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    In other tracts of everyday life, the shame of being publicly registered as ill due to a choice of attire, is holding Europeans back from adoring the face masks that they have stocked up on recently.

    “It is extremely dangerous for us all if doctors, nurses and frontline healthcare workers do not have the necessary protective equipment,” the EU Commissioner for Health Stella Kyriakidou said at a convening of EU Health Ministers in Brussels this morning. Internal Market Commissioner Thierry Breton meanwhile sounded the same horn, saying that the demand for face masks in particular has soared, resulting in shortages across public health bodies.

    In Brussels, this is challenging to fathom. While supplies are understood to be low, you’d be hard pressed to find anyone adoring a face mask – at least in the European quarter. Centuries of social stigma emanating from Europe’s history of sickness – going as far back as the 14th century’s Black Death, which stole the lives of up to 200 million people across Eurasia, have substantiated a Western cultural shame in being regarded as ‘ill.’

    That being said, such domineering historic customs may even be subject to gradual erosion, and as the coronavirus spreads more broadly across the continent, people could be less worried about their image and more concerned about preserving their bodily wellbeing.

    Pictures of individuals adorning face masks in Italy have been rebounding throughout the news rooms of Brussels today, after it had been announced that the first Vatican official has contracted coronavirus.

    Italy has called for more EU assistance in ensuring that the country has a sufficient supply of protective masks, while Czech Health Minister Adam Vojtěch, on arriving in Brussels this morning, told reporters said that his country doesn’t have enough protective equipment, but that the Czechs are now producing their own to meet the demand.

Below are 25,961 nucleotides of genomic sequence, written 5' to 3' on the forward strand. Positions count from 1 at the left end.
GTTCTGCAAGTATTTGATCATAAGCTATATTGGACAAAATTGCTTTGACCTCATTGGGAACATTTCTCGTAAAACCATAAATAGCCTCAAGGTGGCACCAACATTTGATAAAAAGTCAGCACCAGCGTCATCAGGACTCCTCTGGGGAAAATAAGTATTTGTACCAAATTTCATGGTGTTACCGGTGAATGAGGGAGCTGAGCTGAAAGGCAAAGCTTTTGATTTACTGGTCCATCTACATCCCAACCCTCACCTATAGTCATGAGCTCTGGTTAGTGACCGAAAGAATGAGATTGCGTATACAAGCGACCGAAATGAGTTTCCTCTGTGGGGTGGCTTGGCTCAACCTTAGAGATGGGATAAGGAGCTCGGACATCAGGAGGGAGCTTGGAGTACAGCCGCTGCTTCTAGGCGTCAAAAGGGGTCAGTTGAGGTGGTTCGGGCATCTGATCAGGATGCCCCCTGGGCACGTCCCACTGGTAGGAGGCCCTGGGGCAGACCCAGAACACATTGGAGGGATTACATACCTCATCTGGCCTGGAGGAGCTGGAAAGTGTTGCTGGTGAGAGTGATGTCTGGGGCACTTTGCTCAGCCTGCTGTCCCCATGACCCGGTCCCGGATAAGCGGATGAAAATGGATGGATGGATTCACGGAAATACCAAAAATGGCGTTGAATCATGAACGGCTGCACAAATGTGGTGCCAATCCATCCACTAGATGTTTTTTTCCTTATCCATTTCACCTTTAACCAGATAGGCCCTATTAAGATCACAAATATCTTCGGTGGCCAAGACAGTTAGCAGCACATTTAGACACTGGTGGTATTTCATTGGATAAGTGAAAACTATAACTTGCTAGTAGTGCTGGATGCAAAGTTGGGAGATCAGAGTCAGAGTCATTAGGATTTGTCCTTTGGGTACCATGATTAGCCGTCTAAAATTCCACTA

Director of the European Centre for Disease Prevention and Control, Dr Andrea Ammon, said today that 5,544 coronavirus cases have so far been identified across EU and EEA countries, as well as the UK. Italy so far has registered the most cases and across the above regions, 159 deaths have been recorded, as of this morning.

    “This is a stress test on the European value of solidarity,” the European Regional Director for the World Health Organization Hans Kluge told EU Health Ministers today. “It is important that we all keep common sense and avoid panic.”

    However, the fragility of the human organism in the face of an impending viral epidemic is enough to weaken a principled approach to political unity. Looking around at the faces of my journalistic counterparts amid my bout of intense sneezing in the Commission press room earlier this week, the prevailing reaction to the potential contraction of the coronavirus is not solidarity, but panic. Perhaps the dystopian narrative is emerging, after all.


    Sent out every Friday afternoon, BRUSSELS BEHIND THE SCENES brings the untold stories about the characters driving the policies affecting our lives. Analysis not found anywhere else, The Brussels Times’ Samuel Stolton helps you make sense of what is happening in Brussels.

    If you want to receive Brussels behind the scenes straight to your inbox every Friday, subscribe to the newsletter here.